Freedom House reflects on Civil Contract’s misuse of administrative resources at 2023 Yerevan elections

During the campaign for the Yerevan City Council elections in 2023, local observers and independent media observed widespread misuse of administrative resources in favor of Armenia’s ruling Civil Contract party, Freedom House says in its new report Nations in Transit 2024.

They included the engagement of district heads and their deputies in the campaign on questionable legal grounds, significant publicly funded urban renewal projects during the campaign that were seen as an attempts to influence voters, organized participation of the staff of the municipal and national administrative and educational institutions in rallies organized by Civil Contract, and unprecedented increases in municipal spending on various mass celebratory events featuring the ruling party candidates.

“The Yerevan City Council elections were 2023’s main event in terms of domestic politics, and could be regarded as an intermediate test of confidence between the previous nationwide legislative vote in 2021 and the upcoming elections in 2026. While the opposition is known to be stronger in Yerevan compared to most other regions, Civil Contract still managed to gain more votes than any other party; however, it fell far short of the threshold of seats necessary to install a mayor,” the Washington-based watchdog recalls.

“In fact, even in coalition with a minority partner—the Republic Party—the city is now governed by a minority council. Civil Contract also flexed its political muscle in the city councils of smaller communities, where, in a few cases, it continued its practice of impeaching opposition mayors using dubious tactics. The electoral process generally received a positive evaluation from local and international observers. However, it was also marked by the abuse of administrative resources by the ruling party at a scale unprecedented since the Velvet Revolution.

“While one of the revolution’s most heralded gains has been the decoupling of politics from big businesses and oligarchs, 2023 showed concerning signs of a reversal on that front. In particular, two separate investigative reports shed light on the lack of transparency regarding Civil Contract’s sources of funding. Even more concerning, law enforcement agencies cleared Civil Contract of any wrongdoing, while Pashinyan apologized but said his party had not broken any laws,” reads the report.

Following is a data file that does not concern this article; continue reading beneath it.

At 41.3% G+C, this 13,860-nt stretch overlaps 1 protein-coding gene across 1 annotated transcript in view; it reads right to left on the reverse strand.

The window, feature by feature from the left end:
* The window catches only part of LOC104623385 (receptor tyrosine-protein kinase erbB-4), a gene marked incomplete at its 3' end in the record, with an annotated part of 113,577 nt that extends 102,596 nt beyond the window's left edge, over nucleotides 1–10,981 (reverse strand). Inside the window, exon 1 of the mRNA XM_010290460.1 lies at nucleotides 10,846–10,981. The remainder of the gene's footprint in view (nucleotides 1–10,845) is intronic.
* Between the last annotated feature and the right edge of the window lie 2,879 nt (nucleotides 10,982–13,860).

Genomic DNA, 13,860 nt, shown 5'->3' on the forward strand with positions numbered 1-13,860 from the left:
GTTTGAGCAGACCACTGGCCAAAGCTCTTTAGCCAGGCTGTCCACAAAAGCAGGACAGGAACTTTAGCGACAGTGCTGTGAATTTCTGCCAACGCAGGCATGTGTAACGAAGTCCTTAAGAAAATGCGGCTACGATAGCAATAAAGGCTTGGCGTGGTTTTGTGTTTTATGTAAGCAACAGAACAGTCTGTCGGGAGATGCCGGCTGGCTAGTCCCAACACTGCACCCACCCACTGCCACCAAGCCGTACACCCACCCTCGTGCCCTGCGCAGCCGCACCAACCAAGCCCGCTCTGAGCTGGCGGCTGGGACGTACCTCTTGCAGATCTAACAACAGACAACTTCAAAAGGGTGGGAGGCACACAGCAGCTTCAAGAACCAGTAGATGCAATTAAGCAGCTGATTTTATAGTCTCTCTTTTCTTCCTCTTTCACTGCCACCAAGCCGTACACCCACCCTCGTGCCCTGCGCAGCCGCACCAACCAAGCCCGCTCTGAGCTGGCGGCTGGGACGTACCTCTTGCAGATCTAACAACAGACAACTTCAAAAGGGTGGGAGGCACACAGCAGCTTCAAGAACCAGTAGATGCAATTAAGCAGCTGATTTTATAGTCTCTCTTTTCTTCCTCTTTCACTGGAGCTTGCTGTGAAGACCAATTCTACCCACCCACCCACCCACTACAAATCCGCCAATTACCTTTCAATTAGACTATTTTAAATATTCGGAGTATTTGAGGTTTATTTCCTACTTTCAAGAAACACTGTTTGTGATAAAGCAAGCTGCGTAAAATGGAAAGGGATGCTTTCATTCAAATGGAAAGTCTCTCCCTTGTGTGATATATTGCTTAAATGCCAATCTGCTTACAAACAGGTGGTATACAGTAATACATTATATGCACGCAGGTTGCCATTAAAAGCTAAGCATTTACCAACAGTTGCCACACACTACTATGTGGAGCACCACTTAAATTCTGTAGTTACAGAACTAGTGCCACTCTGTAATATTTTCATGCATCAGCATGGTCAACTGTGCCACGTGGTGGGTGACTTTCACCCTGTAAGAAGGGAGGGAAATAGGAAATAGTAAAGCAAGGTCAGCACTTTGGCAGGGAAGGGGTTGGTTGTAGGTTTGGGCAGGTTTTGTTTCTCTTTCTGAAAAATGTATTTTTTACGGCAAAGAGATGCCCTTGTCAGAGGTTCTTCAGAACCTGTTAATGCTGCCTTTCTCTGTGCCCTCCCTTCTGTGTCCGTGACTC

“Two independent investigations conducted by the Armenian news outlets Infocom and CivilNet—the latter working in cooperation with the international Organized Crime and Corruption Reporting Project (OCCRP) network—and released in early 2024 have revealed strong indications of political corruption.7 According to the reports, Civil Contract may have bypassed party financing rules and utilized unlawful mechanisms for fundraising in 2022 and 2023. Notably, the investigations found that a large portion of individuals listed as Civil Contract donors were not aware of donations made on their behalf, that the donated amounts in many cases exceeded the donors’ income, and that purportedly individual contributions had been made in a coordinated manner. In other words, the real sources of these funds are unknown, making Armenia’s ruling party unaccountable to the country’s everyday citizens and signaling the return of oligarchs’ influence, albeit in a hidden form. Additionally, the reports revealed some overlap between the donors and big businesses benefiting from government tenders. Khachatur Sukiasyan, a Civil Contract deputy in the National Assembly, and his family together own a majority stake in Armeconombank, the bank that was involved in facilitating the donations.8 The Prosecutor’s Office, in loyal solidarity with the ruling party, has dismissed the reports,” Freedom House says.


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